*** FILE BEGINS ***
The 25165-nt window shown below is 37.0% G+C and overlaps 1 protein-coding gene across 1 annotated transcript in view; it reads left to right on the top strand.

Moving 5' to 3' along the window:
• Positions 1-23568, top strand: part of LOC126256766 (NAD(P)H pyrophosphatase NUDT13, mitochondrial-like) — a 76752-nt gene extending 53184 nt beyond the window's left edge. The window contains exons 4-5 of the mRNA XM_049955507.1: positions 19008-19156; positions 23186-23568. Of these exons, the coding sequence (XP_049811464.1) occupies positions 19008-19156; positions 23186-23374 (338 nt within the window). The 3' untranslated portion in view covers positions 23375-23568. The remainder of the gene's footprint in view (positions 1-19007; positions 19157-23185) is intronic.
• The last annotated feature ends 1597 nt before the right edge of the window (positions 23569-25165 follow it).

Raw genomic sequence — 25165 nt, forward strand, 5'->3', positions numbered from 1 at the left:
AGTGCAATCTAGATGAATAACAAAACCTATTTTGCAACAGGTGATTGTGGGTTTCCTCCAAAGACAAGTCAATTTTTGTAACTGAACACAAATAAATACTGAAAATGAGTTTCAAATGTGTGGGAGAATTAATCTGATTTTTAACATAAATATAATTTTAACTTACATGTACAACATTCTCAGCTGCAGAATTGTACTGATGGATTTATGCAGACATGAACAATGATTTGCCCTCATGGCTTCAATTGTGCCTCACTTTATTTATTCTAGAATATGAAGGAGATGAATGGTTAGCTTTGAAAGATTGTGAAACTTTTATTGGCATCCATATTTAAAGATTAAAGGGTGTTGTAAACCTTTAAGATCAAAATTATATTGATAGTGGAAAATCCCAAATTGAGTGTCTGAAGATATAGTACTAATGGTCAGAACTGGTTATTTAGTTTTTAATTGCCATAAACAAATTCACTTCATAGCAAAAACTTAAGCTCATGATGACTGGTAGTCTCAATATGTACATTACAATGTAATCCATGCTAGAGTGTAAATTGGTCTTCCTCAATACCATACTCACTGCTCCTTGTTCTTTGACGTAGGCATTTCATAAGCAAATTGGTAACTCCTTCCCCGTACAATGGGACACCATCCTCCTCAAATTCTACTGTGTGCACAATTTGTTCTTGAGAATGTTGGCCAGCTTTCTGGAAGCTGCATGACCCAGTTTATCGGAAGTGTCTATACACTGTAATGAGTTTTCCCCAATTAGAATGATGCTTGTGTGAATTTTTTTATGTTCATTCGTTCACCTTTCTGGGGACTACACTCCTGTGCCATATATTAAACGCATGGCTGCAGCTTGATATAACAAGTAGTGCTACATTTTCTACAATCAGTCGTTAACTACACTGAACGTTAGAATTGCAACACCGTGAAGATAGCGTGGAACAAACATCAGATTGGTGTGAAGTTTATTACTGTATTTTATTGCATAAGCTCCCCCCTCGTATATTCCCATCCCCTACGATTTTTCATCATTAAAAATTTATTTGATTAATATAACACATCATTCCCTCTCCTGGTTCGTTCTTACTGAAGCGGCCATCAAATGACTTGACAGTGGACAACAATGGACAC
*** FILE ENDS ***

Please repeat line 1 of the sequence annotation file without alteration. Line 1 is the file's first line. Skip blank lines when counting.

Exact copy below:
The 25165-nt window shown below is 37.0% G+C and overlaps 1 protein-coding gene across 1 annotated transcript in view; it reads left to right on the top strand.